Politicians in Tbilisi see a possible threat coming from Russia absorbing the Abkhazia and South Ossetia regions - both now recognized by Moscow but by few other countries as independent states - in a Crimea-style move.
“There is an aggressive attitude from Russia not only towards us, but towards any ex-Soviet state which has European aspirations. But this does not mean that we will reject our free choice,” said Irakly Sesiashvili, the head of the parliamentary defense and security committee.
With both states however firmly committed to signing the agreement in Brussels, it would seem too late for anything more from Russia now other than warnings of damage to their economies. But the consequences of signature might follow swiftly.
Joining a free trade zone with the EU and with the prospect of cheaper imports of consumer goods from Europe will bring only long-term benefits rather than overnight miracles to help Moldova and Georgia’s struggling economies.
That is recognized by their leaders who emphasize more its political significance and symbolism.
Moldova, for instance, sees, down the road, the prospect of EU funding helping it to modernize its vital agricultural sector.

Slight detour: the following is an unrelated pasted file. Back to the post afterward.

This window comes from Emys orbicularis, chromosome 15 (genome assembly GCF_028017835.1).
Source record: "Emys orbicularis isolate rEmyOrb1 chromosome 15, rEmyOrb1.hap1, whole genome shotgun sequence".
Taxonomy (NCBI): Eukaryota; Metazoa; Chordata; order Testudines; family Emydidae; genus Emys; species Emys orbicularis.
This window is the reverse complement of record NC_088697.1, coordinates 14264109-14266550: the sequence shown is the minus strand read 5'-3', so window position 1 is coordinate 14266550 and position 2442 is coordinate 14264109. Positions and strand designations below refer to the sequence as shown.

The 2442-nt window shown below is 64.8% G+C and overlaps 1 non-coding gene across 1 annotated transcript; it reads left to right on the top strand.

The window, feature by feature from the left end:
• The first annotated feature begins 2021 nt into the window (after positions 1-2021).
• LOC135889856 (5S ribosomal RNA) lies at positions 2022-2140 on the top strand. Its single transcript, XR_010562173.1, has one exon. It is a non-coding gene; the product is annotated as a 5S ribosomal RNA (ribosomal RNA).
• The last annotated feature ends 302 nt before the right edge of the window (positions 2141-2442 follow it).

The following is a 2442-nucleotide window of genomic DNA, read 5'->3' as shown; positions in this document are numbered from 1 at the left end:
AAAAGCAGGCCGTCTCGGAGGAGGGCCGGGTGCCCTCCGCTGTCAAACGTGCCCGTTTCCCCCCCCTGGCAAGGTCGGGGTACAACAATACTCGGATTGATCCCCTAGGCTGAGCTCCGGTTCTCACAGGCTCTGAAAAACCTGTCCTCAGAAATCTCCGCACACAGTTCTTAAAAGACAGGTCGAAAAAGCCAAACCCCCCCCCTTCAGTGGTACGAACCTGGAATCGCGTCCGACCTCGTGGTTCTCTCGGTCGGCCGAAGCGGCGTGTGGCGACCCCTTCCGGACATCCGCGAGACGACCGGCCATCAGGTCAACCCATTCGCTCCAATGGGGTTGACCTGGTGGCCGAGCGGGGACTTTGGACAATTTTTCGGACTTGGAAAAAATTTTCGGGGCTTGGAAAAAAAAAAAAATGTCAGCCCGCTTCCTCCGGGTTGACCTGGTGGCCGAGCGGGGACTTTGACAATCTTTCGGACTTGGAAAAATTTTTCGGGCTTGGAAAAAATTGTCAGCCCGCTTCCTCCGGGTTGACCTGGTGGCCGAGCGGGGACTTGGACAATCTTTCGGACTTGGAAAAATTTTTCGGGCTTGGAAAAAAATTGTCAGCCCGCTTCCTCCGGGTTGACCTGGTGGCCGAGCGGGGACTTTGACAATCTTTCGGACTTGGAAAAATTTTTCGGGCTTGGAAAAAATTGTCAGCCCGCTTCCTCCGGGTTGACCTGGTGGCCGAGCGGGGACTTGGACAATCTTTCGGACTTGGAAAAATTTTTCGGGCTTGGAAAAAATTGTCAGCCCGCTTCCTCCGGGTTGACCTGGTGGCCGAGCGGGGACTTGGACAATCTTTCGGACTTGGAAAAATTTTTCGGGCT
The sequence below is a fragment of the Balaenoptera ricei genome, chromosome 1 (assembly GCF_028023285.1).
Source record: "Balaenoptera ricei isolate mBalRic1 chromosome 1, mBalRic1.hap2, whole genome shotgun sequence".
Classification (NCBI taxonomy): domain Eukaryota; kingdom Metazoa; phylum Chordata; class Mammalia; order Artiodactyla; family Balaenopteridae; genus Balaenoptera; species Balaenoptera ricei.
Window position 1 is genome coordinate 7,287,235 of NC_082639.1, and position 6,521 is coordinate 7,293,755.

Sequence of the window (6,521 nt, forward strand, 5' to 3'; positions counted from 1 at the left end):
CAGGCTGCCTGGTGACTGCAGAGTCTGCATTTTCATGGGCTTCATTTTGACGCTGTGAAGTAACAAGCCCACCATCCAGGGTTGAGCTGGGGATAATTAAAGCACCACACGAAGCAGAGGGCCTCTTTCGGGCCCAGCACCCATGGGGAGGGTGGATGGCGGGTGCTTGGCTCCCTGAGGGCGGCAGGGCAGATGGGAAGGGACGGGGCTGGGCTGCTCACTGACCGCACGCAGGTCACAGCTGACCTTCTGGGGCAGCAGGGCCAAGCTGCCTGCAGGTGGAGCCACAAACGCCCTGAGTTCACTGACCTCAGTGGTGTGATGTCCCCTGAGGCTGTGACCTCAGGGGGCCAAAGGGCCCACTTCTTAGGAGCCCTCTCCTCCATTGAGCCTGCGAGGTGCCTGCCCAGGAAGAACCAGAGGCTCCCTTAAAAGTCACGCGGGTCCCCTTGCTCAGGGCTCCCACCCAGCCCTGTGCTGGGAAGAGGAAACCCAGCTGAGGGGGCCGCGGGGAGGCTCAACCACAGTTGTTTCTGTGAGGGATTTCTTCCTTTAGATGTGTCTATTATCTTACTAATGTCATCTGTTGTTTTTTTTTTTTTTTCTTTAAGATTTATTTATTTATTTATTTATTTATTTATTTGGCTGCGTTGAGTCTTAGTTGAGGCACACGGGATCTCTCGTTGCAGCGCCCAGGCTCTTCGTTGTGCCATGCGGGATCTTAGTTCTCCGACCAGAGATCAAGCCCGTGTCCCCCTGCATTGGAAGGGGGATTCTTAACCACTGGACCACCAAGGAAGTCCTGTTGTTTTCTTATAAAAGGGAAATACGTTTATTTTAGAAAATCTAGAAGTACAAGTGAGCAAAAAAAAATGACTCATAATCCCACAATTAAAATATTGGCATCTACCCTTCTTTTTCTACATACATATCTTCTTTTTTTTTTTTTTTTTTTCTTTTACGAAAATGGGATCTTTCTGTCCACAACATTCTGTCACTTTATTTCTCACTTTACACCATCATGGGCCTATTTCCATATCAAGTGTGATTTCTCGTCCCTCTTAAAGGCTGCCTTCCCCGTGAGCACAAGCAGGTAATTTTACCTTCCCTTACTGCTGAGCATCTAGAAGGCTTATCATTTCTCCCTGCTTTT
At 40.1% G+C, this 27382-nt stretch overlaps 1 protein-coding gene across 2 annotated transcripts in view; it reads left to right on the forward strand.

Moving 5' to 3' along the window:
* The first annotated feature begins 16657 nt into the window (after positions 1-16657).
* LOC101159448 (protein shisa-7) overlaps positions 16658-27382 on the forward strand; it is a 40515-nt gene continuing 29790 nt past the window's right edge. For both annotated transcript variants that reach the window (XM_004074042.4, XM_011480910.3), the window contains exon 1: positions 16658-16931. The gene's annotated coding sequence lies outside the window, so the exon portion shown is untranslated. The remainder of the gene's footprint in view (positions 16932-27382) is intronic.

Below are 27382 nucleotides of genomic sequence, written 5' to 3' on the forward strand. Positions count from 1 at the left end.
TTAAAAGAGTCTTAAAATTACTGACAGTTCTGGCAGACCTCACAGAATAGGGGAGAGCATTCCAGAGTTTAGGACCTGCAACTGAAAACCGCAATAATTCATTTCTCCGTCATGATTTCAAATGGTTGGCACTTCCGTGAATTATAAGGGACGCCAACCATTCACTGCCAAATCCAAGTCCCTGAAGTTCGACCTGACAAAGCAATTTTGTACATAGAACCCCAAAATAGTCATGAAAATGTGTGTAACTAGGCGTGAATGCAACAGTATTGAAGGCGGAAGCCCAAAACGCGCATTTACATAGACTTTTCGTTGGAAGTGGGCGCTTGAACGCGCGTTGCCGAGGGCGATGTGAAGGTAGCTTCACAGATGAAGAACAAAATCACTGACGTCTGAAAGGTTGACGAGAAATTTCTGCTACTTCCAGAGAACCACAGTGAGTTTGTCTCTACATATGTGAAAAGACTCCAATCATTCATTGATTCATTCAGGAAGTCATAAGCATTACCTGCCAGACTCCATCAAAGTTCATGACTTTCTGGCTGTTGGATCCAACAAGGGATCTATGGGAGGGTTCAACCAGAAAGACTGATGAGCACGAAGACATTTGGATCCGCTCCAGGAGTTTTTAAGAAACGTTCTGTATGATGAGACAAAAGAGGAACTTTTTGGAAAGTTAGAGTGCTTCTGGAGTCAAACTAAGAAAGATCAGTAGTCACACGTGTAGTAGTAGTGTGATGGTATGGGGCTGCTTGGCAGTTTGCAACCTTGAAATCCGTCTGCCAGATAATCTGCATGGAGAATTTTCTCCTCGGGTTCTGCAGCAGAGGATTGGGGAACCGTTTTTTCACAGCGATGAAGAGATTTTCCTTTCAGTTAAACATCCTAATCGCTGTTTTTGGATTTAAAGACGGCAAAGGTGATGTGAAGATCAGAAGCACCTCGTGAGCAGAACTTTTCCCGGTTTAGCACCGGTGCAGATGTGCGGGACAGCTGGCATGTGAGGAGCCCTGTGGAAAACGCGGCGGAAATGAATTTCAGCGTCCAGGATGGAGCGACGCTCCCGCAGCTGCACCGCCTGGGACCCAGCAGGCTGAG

“These agreements mark the beginning of a process, not the end of one. But the symbolism of a signed agreement in Brussels is enormous - and that is why both Georgia and Moldova are so eager to have it,” said Thomas de Waal, an independent analyst from the Carnegie Endowment for International Peace think-tank.
Moldovan Prime Minister Iurie Leanca told Reuters in an interview his country would keep pressing for deeper ties with the EU.
“The signing of the agreement is not the final full-stop in our European aspirations. The next step is even more important - receiving the status of a candidate member of the EU,” he said.
“The day after signing we will actively and effectively start working to get this status.”
European commission President Jose Manuel Barroso travels to both countries this week to square away arrangements before their leaders visit Brussels for the signing.
Of the two, the most important for Russia is Moldova because of the greater pro-Russian tendencies in its society and the proximity of Romania - a member of the NATO military bloc as well as the EU - on its western border.
Heavily dependent on gas supplies from Russia, it has been governed since 2009 by various pro-Western coalitions. Even the opposition communists have now publicly supported signatures of the pact.